How hospital pharmacies work

2011-09-15 00:00

I APPRECIATE the effort made by Lawrence J. Sakarai in The Witness (August 23) titled "Hospital hell". The article mentions various concerns and challenges, but it shows a lack of knowledge and understanding of the policies that govern the health system. It doesn't take into account the situation on the ground in both the public and private-sector health system. I suspect he has no experience of a private health-care facility on which to benchmark his frustrations.

His submission portrays an ideal picture of a person entering a hospital and leaving after an hour with medicines in hand. We are far from this in South Africa, both in public and private-sector health. In a country dogged by a shortage of hospitals and health-care professionals, it is somewhat ignorant of Sakarai to expect the ideal. He mentions that strange and unknown ailments defeat time which really highlights his lack of appreciation of the services offered and the health system as a whole. In reality an increasing number of people are accessing health care, while the human resources in the sector have remained at the same level. In a hospital pharmacy the following duties are carried out:

• manufacturing of extemporaneous medicines;

• procurement, storage and distribution of pharmaceuticals for wards and clinics;

• pre-packing of pharmaceuticals for patient ready packs;

• dispensing to in-patients and out-patients; and

• maintaining appropriate records and statistics.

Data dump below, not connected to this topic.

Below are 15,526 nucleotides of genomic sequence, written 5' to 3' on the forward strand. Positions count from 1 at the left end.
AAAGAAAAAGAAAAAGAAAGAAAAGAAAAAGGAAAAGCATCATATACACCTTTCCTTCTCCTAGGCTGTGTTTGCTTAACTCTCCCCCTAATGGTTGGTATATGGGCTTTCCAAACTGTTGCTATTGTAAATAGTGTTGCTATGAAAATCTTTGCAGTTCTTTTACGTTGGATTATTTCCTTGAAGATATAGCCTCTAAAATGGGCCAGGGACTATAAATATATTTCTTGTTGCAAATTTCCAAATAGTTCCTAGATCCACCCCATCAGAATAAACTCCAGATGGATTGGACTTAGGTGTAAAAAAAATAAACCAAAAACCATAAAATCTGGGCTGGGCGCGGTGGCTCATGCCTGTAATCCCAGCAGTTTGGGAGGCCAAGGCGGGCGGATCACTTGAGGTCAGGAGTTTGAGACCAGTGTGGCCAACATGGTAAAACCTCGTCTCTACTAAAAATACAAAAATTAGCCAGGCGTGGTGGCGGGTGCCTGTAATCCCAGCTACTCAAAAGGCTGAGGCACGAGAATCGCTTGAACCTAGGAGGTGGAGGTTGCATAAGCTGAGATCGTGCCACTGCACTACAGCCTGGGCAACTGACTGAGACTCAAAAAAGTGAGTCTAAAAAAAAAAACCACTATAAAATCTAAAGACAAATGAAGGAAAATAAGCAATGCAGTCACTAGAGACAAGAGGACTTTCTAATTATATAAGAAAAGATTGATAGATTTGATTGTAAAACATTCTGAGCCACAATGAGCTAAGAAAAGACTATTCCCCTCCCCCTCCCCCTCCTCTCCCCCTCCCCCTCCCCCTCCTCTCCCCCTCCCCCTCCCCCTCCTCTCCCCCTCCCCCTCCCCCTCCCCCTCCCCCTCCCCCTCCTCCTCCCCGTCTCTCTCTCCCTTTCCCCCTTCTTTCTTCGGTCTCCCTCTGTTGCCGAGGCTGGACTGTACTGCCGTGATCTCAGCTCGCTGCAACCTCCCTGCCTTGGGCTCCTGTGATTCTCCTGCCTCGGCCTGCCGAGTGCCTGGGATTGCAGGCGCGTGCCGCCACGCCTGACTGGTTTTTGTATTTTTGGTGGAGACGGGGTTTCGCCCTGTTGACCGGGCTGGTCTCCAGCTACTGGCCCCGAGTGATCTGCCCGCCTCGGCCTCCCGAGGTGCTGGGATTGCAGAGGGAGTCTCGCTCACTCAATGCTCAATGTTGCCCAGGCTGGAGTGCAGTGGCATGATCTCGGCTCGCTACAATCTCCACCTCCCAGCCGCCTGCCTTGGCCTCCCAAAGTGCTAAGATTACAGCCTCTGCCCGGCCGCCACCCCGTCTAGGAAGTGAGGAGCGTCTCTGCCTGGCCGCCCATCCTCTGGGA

The above-mentioned is just an overview of the main functions of the department for the benefit of the public.

A pharmacy has never and will never operate like a spaza shop or your favourite supermarket. Dispensing is defined in terms of the Pharmacy Act as "the interpretation and evaluation of a prescription, the selection, manipulation or compounding of the medicine, the labelling and supply of the medicine in an appropriate container according to the Medicines Act and the provision of information and instructions by a pharmacist to ensure the safe and effective use of medicines by the patient".

This means that all prescriptions must be monitored. The aim of which is to ensure that patients receive drug treatment as intended by the prescriber and as required for optimal care. The pharmacist must identify problems and/or opportunities for optimising treatment to safeguard the patient.

This must be undertaken for each and every prescription that comes to the pharmacy. It therefore cannot be done in the absence of a pharmacist, hence one window may operate although three are available. The availability of personnel at a work place can never be 100%, whatever race (as per the pernicious race question raised). The writer must know that individuals working in the pharmacy must be registered with the South African Pharmacy Council. It is therefore not a matter of race but of the qualification obtained and registration status. The pharmacy department is the last stop for most patients who come to the hospital and therefore becomes the venting department for all patients if they have encountered problems along the way of treatment.

All complaints must be directed to the public relations officer who then forwards them to the relevant department head. Sakarai seems to think that matrons run hospitals. They are managers of the nursing component, therefore he directed his questions to the wrong person. I am not surprised he was still in the hospital at 4 pm as he was conducting a walkabout in the hospital corridors, embarking on an "opinion-formulating mission". Next time I hope you will also visit the wards and compliment the hospital on the neatly kept grounds.

Hospitals are care facilities and are composed of personnel who fully understand the Batho Pele principles. I would like to encourage Sakarai to engage himself in a fact-finding mission in private hospitals to compare waiting times.

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